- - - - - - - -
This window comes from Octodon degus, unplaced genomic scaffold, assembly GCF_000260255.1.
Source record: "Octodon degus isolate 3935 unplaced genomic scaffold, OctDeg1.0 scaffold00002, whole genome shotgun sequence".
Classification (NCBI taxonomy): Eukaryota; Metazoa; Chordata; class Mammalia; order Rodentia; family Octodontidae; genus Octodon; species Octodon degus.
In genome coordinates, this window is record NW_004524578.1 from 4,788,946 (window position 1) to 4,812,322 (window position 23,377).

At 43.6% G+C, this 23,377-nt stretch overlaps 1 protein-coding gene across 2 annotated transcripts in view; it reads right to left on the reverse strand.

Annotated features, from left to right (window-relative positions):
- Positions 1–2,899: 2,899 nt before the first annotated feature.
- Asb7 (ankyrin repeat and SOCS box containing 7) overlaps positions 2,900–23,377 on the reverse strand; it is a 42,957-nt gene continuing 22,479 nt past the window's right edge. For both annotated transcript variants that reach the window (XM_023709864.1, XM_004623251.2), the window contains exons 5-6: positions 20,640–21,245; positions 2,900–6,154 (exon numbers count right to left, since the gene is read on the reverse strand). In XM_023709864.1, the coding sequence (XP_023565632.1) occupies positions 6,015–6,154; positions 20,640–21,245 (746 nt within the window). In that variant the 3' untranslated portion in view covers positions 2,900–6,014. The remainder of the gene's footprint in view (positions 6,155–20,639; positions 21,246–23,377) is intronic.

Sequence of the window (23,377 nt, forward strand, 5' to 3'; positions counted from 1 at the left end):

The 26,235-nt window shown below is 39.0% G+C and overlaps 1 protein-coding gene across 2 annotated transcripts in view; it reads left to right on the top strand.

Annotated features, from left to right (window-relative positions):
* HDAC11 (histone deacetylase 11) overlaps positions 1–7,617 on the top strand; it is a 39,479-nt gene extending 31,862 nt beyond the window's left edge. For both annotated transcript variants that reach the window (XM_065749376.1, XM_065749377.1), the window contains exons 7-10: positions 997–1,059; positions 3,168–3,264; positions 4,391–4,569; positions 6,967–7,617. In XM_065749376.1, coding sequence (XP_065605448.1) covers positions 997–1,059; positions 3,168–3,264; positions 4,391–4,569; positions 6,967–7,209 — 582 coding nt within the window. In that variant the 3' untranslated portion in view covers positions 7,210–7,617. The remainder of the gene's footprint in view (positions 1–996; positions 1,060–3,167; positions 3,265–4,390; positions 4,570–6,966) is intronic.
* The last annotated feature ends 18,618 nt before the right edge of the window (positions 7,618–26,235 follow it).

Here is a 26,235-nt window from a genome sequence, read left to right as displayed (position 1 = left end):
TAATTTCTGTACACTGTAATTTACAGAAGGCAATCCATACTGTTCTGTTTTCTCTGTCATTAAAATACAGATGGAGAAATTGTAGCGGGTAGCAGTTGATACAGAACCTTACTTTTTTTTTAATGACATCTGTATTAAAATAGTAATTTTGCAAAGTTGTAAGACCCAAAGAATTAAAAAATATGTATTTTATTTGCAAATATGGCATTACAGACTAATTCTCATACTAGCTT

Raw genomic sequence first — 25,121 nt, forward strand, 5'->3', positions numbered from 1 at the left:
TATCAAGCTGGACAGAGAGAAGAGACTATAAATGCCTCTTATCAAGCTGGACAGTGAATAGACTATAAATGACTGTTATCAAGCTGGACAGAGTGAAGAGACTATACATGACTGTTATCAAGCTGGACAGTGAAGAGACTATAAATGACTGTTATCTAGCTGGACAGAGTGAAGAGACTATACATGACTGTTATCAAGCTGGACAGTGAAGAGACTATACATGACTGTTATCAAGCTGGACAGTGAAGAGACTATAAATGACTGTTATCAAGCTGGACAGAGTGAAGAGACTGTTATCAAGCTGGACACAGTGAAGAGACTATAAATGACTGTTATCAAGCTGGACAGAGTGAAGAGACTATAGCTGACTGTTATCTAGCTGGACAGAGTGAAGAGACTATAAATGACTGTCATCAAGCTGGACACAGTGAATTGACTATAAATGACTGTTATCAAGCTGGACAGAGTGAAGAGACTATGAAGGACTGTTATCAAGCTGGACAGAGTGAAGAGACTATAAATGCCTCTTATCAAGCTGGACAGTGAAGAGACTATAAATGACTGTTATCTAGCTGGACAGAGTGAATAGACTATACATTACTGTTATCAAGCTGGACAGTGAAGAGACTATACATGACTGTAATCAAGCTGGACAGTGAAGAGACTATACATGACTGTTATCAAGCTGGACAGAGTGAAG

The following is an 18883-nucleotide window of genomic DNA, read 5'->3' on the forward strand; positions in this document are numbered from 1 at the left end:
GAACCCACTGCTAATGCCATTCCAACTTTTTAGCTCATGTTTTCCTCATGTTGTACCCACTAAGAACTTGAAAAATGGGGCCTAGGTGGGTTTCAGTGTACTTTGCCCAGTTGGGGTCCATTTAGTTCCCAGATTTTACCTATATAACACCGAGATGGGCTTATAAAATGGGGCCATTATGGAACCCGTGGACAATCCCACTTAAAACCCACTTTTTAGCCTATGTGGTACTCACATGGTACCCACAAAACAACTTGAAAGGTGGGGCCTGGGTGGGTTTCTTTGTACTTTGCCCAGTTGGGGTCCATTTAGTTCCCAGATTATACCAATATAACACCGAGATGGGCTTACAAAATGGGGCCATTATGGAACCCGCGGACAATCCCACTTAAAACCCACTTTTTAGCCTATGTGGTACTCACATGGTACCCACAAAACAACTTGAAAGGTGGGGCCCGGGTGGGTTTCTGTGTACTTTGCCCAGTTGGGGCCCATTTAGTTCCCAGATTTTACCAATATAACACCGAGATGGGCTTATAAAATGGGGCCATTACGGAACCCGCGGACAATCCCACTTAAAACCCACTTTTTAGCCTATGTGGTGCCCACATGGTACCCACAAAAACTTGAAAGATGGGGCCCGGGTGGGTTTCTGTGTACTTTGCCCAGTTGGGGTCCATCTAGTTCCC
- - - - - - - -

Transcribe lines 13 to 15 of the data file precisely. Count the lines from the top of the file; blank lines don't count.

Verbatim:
* The last annotated feature ends 18,618 nt before the right edge of the window (positions 7,618–26,235 follow it).

Here is a 26,235-nt window from a genome sequence, read left to right as displayed (position 1 = left end):
TAATTTCTGTACACTGTAATTTACAGAAGGCAATCCATACTGTTCTGTTTTCTCTGTCATTAAAATACAGATGGAGAAATTGTAGCGGGTAGCAGTTGATACAGAACCTTACTTTTTTTTTAATGACATCTGTATTAAAATAGTAATTTTGCAAAGTTGTAAGACCCAAAGAATTAAAAAATATGTATTTTATTTGCAAATATGGCATTACAGACTAATTCTCATACTAGCTT